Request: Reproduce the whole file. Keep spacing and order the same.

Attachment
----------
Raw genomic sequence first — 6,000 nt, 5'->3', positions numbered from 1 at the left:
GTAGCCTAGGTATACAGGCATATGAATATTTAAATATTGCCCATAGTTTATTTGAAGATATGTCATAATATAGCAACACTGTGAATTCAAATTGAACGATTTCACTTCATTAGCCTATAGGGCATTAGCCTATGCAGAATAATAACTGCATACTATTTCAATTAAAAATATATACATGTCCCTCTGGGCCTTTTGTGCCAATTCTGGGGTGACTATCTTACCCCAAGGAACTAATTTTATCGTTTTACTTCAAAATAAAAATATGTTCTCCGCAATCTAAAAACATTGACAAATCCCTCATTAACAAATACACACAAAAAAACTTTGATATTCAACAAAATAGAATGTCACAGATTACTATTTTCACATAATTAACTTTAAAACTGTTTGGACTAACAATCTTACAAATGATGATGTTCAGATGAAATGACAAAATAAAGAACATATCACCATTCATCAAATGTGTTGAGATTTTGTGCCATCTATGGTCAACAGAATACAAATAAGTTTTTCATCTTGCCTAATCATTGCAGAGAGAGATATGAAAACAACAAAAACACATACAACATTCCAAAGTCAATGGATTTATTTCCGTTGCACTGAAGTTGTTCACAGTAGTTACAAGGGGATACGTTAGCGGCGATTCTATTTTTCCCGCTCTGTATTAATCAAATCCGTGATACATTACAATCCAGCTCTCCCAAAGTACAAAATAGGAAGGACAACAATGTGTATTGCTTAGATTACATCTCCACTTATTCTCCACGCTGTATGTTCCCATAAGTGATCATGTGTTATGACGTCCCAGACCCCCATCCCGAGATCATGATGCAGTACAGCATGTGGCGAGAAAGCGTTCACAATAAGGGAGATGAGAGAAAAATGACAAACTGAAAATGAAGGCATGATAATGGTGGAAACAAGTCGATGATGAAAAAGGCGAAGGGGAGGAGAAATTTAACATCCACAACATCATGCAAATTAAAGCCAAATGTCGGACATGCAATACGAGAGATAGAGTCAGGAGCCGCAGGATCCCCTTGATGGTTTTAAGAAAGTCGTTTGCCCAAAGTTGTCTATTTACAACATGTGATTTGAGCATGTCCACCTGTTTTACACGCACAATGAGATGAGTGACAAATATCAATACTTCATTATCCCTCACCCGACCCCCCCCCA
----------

Raw genomic sequence first — 6,000 nt, 5'->3', positions numbered from 1 at the left:
GTAGCCTAGGTATACAGGCATATGAATATTTAAATATTGCCCATAGTTTATTTGAAGATATGTCATAATATAGCAACACTGTGAATTCAAATTGAACGATTTCACTTCATTAGCCTATAGGGCATTAGCCTATGCAGAATAATAACTGCATACTATTTCAATTAAAAATATATACATGTCCCTCTGGGCCTTTTGTGCCAATTCTGGGGTGACTATCTTACCCCAAGGAACTAATTTTATCGTTTTACTTCAAAATAAAAATATGTTCTCCGCAATCTAAAAACATTGACAAATCCCTCATTAACAAATACACACAAAAAAACTTTGATATTCAACAAAATAGAATGTCACAGATTACTATTTTCACATAATTAACTTTAAAACTGTTTGGACTAACAATCTTACAAATGATGATGTTCAGATGAAATGACAAAATAAAGAACATATCACCATTCATCAAATGTGTTGAGATTTTGTGCCATCTATGGTCAACAGAATACAAATAAGTTTTTCATCTTGCCTAATCATTGCAGAGAGAGATATGAAAACAACAAAAACACATACAACATTCCAAAGTCAATGGATTTATTTCCGTTGCACTGAAGTTGTTCACAGTAGTTACAAGGGGATACGTTAGCGGCGATTCTATTTTTCCCGCTCTGTATTAATCAAATCCGTGATACATTACAATCCAGCTCTCCCAAAGTACAAAATAGGAAGGACAACAATGTGTATTGCTTAGATTACATCTCCACTTATTCTCCACGCTGTATGTTCCCATAAGTGATCATGTGTTATGACGTCCCAGACCCCCATCCCGAGATCATGATGCAGTACAGCATGTGGCGAGAAAGCGTTCACAATAAGGGAGATGAGAGAAAAATGACAAACTGAAAATGAAGGCATGATAATGGTGGAAACAAGTCGATGATGAAAAAGGCGAAGGGGAGGAGAAATTTAACATCCACAACATCATGCAAATTAAAGCCAAATGTCGGACATGCAATACGAGAGATAGAGTCAGGAGCCGCAGGATCCCCTTGATGGTTTTAAGAAAGTCGTTTGCCCAAAGTTGTCTATTTACAACATGTGATTTGAGCATGTCCACCTGTTTTACACGCACAATGAGATGAGTGACAAATATCAATACTTCATTATCCCTCACCCGACCCCCCCCCA